Harsh Reality

I knew almost immediately what this podcast would be about after listening for less than a minute. I have often heard of the poor working conditions in factories overseas, and so I wasn’t surprised by most of the information. What I was surprised by, however, by the biased way in which this story was told. The message is powerful and compelling, but lacking in some important information. Luckily, many of the questions I felt I wanted to ask Mr. Daisey as he told his story were answered for me following the debrief in the podcast.

My initial reaction to each element of Mr. Daisey’s story was certainly not shock. As he described witnessing child labor, poor living conditions, and long working hours, I felt as though Mr. Daisey left out some important information about conditions as whole in Shenzhen, China, and the Far East in general. There are many cultural differences between the United States and China that would prevent an American from comprehending a factory with such “poor” working conditions. However, as the debrief touched on, the conditions at Foxconn are not only normal, but better than conditions in other factories in China.  China is deep in a race to stay ahead of the pack and to do so, they have become ruthless in their expectations from employees. The Chinese have mastered the art of Industry. Mr. Daisy has mastered the art of storytelling and as he told of speaking with many underage children I waited for him to address the minimum working age in China, or why/how many people exactly live in the “cement cubes” on Foxconn’s property.  Mr. Daisey also failed to mention anything about wages, which I find skeptical.

As an American company, Apple must already know of its critics. No American would ever want to work in a factory with a known substance (n-hexane) that could destroy his/her hands, or work overly demanding hours. This practice is obviously unacceptable. Apple has addressed many issues and will have to address many more in order to defend its case of producing its products in a location that offers minimal cost. Ethics is a hugely important modern business issue and to overcome any challenges, Apple needs to remain alert.  Mr. Daisey and his story bring an important issue to light, but I would have appreciated more insight to the necessity of this harsh reality.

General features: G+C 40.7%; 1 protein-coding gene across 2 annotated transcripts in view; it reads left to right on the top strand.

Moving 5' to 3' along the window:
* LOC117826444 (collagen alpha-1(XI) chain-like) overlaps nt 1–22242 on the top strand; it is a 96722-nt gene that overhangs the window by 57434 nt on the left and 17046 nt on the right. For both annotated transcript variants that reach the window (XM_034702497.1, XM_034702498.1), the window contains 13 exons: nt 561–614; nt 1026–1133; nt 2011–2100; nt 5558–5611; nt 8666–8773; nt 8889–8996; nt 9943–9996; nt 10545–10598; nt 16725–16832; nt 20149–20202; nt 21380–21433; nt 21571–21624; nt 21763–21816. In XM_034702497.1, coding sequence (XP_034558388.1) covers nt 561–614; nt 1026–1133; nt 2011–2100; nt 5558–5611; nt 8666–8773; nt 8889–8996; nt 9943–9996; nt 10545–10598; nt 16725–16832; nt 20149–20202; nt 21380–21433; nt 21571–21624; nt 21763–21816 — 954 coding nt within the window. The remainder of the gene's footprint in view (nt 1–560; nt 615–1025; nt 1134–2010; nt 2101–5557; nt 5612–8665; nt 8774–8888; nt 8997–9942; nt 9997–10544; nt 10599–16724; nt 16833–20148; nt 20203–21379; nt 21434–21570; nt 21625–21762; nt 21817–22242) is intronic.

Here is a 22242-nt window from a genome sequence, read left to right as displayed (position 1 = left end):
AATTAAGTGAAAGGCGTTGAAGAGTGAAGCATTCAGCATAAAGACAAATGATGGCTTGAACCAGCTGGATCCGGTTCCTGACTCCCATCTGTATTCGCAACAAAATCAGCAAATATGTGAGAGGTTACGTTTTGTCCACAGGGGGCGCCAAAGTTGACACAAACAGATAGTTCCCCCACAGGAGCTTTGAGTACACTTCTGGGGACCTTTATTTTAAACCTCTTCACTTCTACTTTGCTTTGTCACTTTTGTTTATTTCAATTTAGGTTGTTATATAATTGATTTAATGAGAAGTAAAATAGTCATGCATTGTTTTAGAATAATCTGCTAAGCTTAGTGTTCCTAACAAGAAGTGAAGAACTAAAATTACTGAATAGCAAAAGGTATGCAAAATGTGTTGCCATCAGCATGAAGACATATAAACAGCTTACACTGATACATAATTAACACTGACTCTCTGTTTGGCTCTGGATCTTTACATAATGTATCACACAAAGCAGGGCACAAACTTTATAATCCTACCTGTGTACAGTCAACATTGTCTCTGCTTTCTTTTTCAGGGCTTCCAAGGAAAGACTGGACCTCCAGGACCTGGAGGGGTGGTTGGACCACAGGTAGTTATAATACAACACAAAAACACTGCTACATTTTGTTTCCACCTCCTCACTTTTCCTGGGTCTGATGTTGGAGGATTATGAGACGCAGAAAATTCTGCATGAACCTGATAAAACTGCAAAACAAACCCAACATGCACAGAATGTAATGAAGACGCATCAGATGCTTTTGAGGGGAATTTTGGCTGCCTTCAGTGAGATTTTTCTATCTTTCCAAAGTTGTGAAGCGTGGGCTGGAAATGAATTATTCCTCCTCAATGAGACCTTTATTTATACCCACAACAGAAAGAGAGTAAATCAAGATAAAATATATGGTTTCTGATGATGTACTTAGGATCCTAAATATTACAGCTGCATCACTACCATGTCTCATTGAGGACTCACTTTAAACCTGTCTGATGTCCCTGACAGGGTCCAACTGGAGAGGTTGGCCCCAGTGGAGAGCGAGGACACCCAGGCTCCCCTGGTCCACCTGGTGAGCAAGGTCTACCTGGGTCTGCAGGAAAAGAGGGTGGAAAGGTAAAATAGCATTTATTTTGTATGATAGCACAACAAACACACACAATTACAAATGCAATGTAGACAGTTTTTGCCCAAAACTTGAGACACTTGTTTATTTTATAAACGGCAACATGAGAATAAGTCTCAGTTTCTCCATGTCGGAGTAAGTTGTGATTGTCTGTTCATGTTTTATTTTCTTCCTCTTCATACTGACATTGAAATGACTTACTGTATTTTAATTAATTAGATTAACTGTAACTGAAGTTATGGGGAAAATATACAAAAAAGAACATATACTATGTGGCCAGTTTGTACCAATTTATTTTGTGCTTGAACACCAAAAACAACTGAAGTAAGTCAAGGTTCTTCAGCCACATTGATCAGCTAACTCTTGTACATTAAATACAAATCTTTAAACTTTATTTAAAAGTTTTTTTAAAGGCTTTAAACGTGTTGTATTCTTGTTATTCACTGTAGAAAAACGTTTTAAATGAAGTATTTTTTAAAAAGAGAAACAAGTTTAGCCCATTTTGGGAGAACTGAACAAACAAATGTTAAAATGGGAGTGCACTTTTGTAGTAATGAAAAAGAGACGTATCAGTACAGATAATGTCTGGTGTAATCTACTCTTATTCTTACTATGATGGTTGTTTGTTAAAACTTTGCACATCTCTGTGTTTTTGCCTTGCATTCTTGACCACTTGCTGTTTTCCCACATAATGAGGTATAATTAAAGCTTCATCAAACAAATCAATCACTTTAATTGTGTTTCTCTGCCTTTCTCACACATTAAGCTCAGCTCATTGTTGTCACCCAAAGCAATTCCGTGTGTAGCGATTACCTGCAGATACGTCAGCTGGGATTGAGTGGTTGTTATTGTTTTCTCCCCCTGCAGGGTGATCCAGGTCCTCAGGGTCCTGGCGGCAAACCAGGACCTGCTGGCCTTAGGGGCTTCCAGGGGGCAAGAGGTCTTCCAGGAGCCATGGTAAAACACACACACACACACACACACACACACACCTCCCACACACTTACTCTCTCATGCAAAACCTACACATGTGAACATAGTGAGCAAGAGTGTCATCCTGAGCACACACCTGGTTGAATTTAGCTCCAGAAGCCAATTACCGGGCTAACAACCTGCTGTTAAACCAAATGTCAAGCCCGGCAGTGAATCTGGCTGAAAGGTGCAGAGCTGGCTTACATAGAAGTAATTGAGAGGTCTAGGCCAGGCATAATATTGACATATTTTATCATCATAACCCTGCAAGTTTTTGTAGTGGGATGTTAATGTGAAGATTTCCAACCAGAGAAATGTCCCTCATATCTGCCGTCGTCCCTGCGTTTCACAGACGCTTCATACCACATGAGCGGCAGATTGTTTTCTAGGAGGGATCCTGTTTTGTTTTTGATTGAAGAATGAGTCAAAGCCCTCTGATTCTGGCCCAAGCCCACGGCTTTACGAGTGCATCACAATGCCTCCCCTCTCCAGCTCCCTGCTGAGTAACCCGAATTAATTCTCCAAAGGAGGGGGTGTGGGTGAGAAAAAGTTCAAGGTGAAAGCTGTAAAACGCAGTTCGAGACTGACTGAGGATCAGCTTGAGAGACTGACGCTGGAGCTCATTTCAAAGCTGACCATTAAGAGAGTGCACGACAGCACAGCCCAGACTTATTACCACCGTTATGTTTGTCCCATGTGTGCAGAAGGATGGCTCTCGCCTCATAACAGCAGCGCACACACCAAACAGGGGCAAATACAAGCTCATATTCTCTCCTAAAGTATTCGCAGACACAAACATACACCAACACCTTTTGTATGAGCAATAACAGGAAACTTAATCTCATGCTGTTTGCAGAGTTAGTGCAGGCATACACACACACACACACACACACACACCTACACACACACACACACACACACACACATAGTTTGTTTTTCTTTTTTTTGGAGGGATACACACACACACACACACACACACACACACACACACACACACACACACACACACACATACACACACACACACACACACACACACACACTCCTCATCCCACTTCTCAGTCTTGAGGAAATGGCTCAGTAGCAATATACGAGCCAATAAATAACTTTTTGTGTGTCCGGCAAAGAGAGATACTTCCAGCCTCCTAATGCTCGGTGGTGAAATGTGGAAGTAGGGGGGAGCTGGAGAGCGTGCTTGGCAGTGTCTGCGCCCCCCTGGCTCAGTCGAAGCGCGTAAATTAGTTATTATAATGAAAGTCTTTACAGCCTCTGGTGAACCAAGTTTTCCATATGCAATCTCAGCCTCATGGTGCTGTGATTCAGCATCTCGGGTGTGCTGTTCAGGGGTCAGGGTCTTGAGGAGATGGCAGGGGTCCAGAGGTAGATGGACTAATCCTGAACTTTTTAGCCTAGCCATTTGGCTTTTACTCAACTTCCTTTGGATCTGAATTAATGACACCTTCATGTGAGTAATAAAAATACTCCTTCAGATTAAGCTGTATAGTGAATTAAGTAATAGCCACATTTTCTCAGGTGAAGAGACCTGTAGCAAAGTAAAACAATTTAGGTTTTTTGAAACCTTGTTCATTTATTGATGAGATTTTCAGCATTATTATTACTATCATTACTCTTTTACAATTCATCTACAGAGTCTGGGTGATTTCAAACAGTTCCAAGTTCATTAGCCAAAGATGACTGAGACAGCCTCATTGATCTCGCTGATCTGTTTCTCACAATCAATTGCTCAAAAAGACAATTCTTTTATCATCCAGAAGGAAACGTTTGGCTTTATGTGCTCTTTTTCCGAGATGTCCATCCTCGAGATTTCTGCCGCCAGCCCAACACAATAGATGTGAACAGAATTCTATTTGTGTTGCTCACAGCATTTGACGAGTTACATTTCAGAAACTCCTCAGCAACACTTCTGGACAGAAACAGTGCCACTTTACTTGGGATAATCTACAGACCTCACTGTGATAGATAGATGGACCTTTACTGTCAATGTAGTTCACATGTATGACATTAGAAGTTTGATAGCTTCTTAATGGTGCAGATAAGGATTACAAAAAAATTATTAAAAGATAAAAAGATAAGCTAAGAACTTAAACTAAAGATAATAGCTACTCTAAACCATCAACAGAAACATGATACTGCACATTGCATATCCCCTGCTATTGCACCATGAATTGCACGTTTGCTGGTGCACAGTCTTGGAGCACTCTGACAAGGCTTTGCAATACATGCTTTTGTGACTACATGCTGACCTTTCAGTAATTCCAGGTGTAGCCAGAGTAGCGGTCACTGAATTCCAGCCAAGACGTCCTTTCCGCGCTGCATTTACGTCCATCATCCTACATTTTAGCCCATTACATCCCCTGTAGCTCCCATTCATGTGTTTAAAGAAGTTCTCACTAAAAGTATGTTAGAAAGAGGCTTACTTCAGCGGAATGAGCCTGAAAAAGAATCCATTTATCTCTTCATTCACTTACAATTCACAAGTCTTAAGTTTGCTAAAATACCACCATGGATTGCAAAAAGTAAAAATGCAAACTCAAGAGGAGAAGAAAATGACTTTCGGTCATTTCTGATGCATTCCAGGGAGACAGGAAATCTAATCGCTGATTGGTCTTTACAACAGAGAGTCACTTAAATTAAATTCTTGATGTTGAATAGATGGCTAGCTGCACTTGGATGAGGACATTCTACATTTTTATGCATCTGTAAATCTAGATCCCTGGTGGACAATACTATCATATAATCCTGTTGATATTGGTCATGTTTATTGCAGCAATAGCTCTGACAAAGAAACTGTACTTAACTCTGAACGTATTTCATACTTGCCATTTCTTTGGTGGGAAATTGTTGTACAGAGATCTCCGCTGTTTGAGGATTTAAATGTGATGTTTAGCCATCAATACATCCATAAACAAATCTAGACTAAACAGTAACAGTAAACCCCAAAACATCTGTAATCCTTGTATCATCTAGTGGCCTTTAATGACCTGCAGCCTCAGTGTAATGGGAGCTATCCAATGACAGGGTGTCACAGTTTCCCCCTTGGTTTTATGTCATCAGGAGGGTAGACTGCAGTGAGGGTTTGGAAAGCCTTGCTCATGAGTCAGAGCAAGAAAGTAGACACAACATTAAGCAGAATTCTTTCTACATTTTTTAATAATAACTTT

3 responses to “Harsh Reality

  1. The down play of other factories is something that also struck me while listening to this podcast. It was, in my opinion, fairly casually mentioned that factories in Indonesia have much worse conditions. Worse than using chemicals that will ruin hands? Where are all these other factories? Where are the worst? What companies are they manufacturing for?

  2. I was similarly curious about what the minimum working age is in China. It is legal for 14 year olds to work in the U.S. although the hours are limited. Mike Daisey made it sounds like 14 years old was absolutely unheard of for a worker. There are certainly much worse conditions than the Foxconn factory that exist in China.
    That said, Foxconn supplies for MANY companies other than just Apple. To boycott Apple to show dissapointment in Foxconn seems unfair. Additionally, this would not be a matter of picking sides, like Mac vs. PC. PC components are made by Foxconn too. To boycott Foxconn products, one would have to boycott everything electronic– Amazon, Acer, Sony, Dell, HP, Nokia, Samsung, Microsoft, and more. In a way, learning these companies were all collectively sourced by Foxconn made me feel better about Apple’s policies and buying Apple products because a collective problem can have a collective answer. If all electronic suppliers bound together against poor labor practices at Foxconn and other manufacturers, the effect could be drastic.

  3. I really liked your point that emphasized the cultural differences between our two societies. While I, as an American, may consider these working conditions to be horrific, how am I supposed to understand how they affect the Chinese workers if I know little to nothing about their daily lives and culture? It would be very interesting to see a documentary about unfair labor practices that is produced by someone from their own culture. Unfortunately, I don’t think that would slip by the government sensors. I guess my question is, are they really as unhappy as we say they are? If so, let’s do something about it. But we can’t project our own social ideals onto their society and then pass judgment.

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